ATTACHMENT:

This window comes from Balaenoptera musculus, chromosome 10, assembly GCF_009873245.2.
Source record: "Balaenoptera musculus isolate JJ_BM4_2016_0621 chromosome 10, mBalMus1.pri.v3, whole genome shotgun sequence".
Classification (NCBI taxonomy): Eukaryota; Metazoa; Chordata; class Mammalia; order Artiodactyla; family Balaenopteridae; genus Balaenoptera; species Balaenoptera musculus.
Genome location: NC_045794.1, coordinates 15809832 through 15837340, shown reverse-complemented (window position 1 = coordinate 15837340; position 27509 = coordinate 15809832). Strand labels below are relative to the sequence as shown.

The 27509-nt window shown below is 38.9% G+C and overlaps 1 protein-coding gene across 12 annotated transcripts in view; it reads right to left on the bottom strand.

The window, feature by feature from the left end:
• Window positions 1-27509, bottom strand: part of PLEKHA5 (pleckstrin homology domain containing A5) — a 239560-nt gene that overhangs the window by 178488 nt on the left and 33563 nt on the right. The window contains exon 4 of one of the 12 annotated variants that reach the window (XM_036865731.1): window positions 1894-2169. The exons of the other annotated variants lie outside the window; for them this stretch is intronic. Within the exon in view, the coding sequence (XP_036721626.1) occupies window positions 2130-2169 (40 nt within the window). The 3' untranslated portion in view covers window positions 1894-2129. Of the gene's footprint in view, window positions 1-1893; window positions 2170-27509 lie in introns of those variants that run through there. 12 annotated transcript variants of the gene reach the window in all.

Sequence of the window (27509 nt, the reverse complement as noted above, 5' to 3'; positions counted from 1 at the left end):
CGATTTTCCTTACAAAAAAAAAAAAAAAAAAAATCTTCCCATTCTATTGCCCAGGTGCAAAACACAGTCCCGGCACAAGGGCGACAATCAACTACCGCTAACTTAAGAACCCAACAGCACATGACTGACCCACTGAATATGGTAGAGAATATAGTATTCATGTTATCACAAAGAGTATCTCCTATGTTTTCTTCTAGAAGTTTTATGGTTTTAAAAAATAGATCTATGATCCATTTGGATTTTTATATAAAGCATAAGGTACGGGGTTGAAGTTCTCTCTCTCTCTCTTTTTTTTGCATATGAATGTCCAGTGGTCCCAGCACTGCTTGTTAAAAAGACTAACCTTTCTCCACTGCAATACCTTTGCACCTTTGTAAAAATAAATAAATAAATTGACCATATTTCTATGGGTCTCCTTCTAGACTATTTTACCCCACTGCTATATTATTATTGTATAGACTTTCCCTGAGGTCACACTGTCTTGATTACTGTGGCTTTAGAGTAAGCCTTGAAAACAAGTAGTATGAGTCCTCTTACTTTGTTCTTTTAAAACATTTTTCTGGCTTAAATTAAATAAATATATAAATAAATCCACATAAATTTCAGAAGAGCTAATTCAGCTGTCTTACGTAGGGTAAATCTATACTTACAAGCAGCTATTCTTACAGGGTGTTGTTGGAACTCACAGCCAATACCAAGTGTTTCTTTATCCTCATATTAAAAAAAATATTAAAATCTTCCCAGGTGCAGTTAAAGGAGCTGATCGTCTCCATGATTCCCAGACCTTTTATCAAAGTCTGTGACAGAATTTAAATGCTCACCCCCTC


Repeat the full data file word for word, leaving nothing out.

This window comes from Balaenoptera musculus, chromosome 10, assembly GCF_009873245.2.
Source record: "Balaenoptera musculus isolate JJ_BM4_2016_0621 chromosome 10, mBalMus1.pri.v3, whole genome shotgun sequence".
Classification (NCBI taxonomy): Eukaryota; Metazoa; Chordata; class Mammalia; order Artiodactyla; family Balaenopteridae; genus Balaenoptera; species Balaenoptera musculus.
Genome location: NC_045794.1, coordinates 15809832 through 15837340, shown reverse-complemented (window position 1 = coordinate 15837340; position 27509 = coordinate 15809832). Strand labels below are relative to the sequence as shown.

The 27509-nt window shown below is 38.9% G+C and overlaps 1 protein-coding gene across 12 annotated transcripts in view; it reads right to left on the bottom strand.

The window, feature by feature from the left end:
• Window positions 1-27509, bottom strand: part of PLEKHA5 (pleckstrin homology domain containing A5) — a 239560-nt gene that overhangs the window by 178488 nt on the left and 33563 nt on the right. The window contains exon 4 of one of the 12 annotated variants that reach the window (XM_036865731.1): window positions 1894-2169. The exons of the other annotated variants lie outside the window; for them this stretch is intronic. Within the exon in view, the coding sequence (XP_036721626.1) occupies window positions 2130-2169 (40 nt within the window). The 3' untranslated portion in view covers window positions 1894-2129. Of the gene's footprint in view, window positions 1-1893; window positions 2170-27509 lie in introns of those variants that run through there. 12 annotated transcript variants of the gene reach the window in all.

Sequence of the window (27509 nt, the reverse complement as noted above, 5' to 3'; positions counted from 1 at the left end):
CGATTTTCCTTACAAAAAAAAAAAAAAAAAAAATCTTCCCATTCTATTGCCCAGGTGCAAAACACAGTCCCGGCACAAGGGCGACAATCAACTACCGCTAACTTAAGAACCCAACAGCACATGACTGACCCACTGAATATGGTAGAGAATATAGTATTCATGTTATCACAAAGAGTATCTCCTATGTTTTCTTCTAGAAGTTTTATGGTTTTAAAAAATAGATCTATGATCCATTTGGATTTTTATATAAAGCATAAGGTACGGGGTTGAAGTTCTCTCTCTCTCTCTTTTTTTTGCATATGAATGTCCAGTGGTCCCAGCACTGCTTGTTAAAAAGACTAACCTTTCTCCACTGCAATACCTTTGCACCTTTGTAAAAATAAATAAATAAATTGACCATATTTCTATGGGTCTCCTTCTAGACTATTTTACCCCACTGCTATATTATTATTGTATAGACTTTCCCTGAGGTCACACTGTCTTGATTACTGTGGCTTTAGAGTAAGCCTTGAAAACAAGTAGTATGAGTCCTCTTACTTTGTTCTTTTAAAACATTTTTCTGGCTTAAATTAAATAAATATATAAATAAATCCACATAAATTTCAGAAGAGCTAATTCAGCTGTCTTACGTAGGGTAAATCTATACTTACAAGCAGCTATTCTTACAGGGTGTTGTTGGAACTCACAGCCAATACCAAGTGTTTCTTTATCCTCATATTAAAAAAAATATTAAAATCTTCCCAGGTGCAGTTAAAGGAGCTGATCGTCTCCATGATTCCCAGACCTTTTATCAAAGTCTGTGACAGAATTTAAATGCTCACCCCCTC